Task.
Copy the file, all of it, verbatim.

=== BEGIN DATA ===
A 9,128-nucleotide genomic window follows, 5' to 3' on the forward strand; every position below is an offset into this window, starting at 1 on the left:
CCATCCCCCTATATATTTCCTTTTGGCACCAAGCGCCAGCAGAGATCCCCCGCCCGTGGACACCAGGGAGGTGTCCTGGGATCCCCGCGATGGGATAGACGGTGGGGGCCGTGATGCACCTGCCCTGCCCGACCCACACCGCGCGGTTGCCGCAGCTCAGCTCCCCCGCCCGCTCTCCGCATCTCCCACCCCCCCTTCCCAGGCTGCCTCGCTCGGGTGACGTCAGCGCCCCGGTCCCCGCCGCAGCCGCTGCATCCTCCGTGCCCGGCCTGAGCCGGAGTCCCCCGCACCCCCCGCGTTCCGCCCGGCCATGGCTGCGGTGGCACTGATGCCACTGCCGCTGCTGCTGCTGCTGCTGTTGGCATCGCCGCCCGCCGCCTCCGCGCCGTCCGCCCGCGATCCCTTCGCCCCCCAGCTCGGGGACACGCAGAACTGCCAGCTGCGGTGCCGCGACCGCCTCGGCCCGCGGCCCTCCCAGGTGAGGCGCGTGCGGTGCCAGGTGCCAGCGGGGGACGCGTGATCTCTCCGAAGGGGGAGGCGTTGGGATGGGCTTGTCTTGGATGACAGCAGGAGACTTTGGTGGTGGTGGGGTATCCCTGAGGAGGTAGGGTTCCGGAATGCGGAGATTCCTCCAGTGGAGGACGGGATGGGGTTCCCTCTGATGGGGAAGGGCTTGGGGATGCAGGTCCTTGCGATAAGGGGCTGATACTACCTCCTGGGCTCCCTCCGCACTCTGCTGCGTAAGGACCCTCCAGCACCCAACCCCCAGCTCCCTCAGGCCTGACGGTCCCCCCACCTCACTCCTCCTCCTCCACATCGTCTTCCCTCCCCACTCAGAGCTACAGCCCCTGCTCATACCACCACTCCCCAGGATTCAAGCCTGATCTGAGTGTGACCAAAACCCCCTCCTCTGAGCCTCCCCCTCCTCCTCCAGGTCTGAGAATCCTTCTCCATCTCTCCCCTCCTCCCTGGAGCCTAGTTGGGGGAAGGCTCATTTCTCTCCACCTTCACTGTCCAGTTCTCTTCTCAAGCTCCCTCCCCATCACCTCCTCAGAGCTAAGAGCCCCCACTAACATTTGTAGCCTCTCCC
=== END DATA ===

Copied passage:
A 9,128-nucleotide genomic window follows, 5' to 3' on the forward strand; every position below is an offset into this window, starting at 1 on the left:
CCATCCCCCTATATATTTCCTTTTGGCACCAAGCGCCAGCAGAGATCCCCCGCCCGTGGACACCAGGGAGGTGTCCTGGGATCCCCGCGATGGGATAGACGGTGGGGGCCGTGATGCACCTGCCCTGCCCGACCCACACCGCGCGGTTGCCGCAGCTCAGCTCCCCCGCCCGCTCTCCGCATCTCCCACCCCCCCTTCCCAGGCTGCCTCGCTCGGGTGACGTCAGCGCCCCGGTCCCCGCCGCAGCCGCTGCATCCTCCGTGCCCGGCCTGAGCCGGAGTCCCCCGCACCCCCCGCGTTCCGCCCGGCCATGGCTGCGGTGGCACTGATGCCACTGCCGCTGCTGCTGCTGCTGCTGTTGGCATCGCCGCCCGCCGCCTCCGCGCCGTCCGCCCGCGATCCCTTCGCCCCCCAGCTCGGGGACACGCAGAACTGCCAGCTGCGGTGCCGCGACCGCCTCGGCCCGCGGCCCTCCCAGGTGAGGCGCGTGCGGTGCCAGGTGCCAGCGGGGGACGCGTGATCTCTCCGAAGGGGGAGGCGTTGGGATGGGCTTGTCTTGGATGACAGCAGGAGACTTTGGTGGTGGTGGGGTATCCCTGAGGAGGTAGGGTTCCGGAATGCGGAGATTCCTCCAGTGGAGGACGGGATGGGGTTCCCTCTGATGGGGAAGGGCTTGGGGATGCAGGTCCTTGCGATAAGGGGCTGATACTACCTCCTGGGCTCCCTCCGCACTCTGCTGCGTAAGGACCCTCCAGCACCCAACCCCCAGCTCCCTCAGGCCTGACGGTCCCCCCACCTCACTCCTCCTCCTCCACATCGTCTTCCCTCCCCACTCAGAGCTACAGCCCCTGCTCATACCACCACTCCCCAGGATTCAAGCCTGATCTGAGTGTGACCAAAACCCCCTCCTCTGAGCCTCCCCCTCCTCCTCCAGGTCTGAGAATCCTTCTCCATCTCTCCCCTCCTCCCTGGAGCCTAGTTGGGGGAAGGCTCATTTCTCTCCACCTTCACTGTCCAGTTCTCTTCTCAAGCTCCCTCCCCATCACCTCCTCAGAGCTAAGAGCCCCCACTAACATTTGTAGCCTCTCCC